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Rep. Duncan Hunter discusses charges of misuse of campaign funds, chances of re-election

Posted: 2:09 PM, Aug 28, 2018
Updated: 2018-08-28 19:28:08Z

SAN DIEGO — Rep. Duncan Hunter (R-California) spoke Tuesday morning to a group of women who support him despite accusations that he and his wife misused campaign funds.

“Women Volunteers in Politics” gathered for the speech at the Bali Hai restaurant on Shelter Island, near the district in southern California which Hunter represents. The event was booked months before Rep. Hunter’s indictment.

Hunter spoke to Scripps station KGTV before the event.

“Leave my wife out of it, leave my family out of it. It’s me they’re after anyway. They’re not after my wife; they want to take me down, that’s what they’re up to. So let’s get this in the arena and have this settled,” said Hunter.

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Hunter and his wife Margaret pleaded not guilty to dozens of charges last week in federal court. The couple is accused of spending about $250,000 in campaign funds on vacations and personal items while falsifying spending reports.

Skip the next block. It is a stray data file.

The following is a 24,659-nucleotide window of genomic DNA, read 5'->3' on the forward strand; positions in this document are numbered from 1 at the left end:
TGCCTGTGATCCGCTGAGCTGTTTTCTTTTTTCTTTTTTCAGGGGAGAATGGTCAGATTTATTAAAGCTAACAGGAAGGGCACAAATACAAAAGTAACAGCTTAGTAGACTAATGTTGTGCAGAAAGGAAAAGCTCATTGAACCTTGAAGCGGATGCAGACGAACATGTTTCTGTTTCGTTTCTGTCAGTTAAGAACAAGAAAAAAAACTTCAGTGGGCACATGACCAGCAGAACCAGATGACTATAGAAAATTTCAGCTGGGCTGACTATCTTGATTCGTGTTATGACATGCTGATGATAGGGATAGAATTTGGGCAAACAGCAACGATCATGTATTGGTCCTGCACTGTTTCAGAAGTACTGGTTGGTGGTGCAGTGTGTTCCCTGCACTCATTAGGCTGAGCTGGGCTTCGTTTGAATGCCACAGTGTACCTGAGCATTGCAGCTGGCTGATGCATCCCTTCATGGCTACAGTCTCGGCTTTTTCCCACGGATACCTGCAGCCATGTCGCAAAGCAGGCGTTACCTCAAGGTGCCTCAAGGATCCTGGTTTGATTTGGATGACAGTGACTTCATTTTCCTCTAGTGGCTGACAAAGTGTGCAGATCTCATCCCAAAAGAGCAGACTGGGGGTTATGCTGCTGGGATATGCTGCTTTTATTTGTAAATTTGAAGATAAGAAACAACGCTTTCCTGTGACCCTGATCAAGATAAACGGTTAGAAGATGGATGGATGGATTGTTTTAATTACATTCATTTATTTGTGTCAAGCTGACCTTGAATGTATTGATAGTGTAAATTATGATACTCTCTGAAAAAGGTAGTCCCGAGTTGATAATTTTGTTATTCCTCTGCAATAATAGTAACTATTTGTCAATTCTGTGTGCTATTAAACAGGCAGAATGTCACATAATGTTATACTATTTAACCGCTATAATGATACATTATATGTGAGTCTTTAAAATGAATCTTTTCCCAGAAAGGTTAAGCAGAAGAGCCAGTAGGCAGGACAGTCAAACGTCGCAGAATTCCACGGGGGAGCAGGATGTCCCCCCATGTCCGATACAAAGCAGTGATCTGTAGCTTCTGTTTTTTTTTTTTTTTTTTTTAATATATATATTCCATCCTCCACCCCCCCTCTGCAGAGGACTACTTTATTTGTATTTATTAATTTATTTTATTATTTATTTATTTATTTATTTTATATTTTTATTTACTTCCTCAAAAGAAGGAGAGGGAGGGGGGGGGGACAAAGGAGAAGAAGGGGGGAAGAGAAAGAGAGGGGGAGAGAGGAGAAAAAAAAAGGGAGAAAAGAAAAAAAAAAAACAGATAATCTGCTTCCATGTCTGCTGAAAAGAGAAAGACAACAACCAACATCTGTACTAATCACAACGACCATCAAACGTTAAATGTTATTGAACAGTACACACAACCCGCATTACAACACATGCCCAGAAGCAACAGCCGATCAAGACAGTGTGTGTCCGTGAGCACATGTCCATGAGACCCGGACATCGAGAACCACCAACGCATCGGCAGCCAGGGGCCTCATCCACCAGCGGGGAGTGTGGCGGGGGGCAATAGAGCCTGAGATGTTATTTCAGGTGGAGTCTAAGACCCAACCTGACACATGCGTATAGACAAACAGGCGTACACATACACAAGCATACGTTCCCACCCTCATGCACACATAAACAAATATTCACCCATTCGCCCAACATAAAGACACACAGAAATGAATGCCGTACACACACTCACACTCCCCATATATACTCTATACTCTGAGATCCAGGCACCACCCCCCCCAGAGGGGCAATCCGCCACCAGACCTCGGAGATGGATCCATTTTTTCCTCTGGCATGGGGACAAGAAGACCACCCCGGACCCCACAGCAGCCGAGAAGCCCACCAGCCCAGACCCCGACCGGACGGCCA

Many supporters said they would stand by his side because he is innocent until proven guilty.

“That's what's unfair about this, it's almost like they are guilty before he's even had a chance to go to trial and defend himself, and that's what's unfair this is when we're back in the caveman days,” Margie Morrison said.

Hunter said he would speak to the women's group about the “Republican Party, Donald Trump, Congress, plans for the future. What we’re going to do, how we’re going to win and make America great again.”

Despite the indictment, a 10News/Union-Tribune poll shows 47 percent of the Duncan's constituents would still vote for Hunter over his opponent, Ammar Campa-Najjar.

KGTV asked Hunter whether he would have a good chance of holding his congressional seat during the trial.

“I think so, but it’ll be up to the people," Hunter said when asked if he feels he has a good chance of retaining his seat. "They’ve had almost a decade of my service. I’m the most prolific legislator in the county/”

In an opinion article written for USA Today , Hunter claimed the indictment was politically motivated.

"My constituents can recognize a political agenda when they see it, and they can disregard empty rhetoric when they hear it. I am looking forward to taking this to court,” Hunter wrote.

Hunter was ordered to turn over his weapons during last week’s court appearance. He did not respond to questions about his weapons.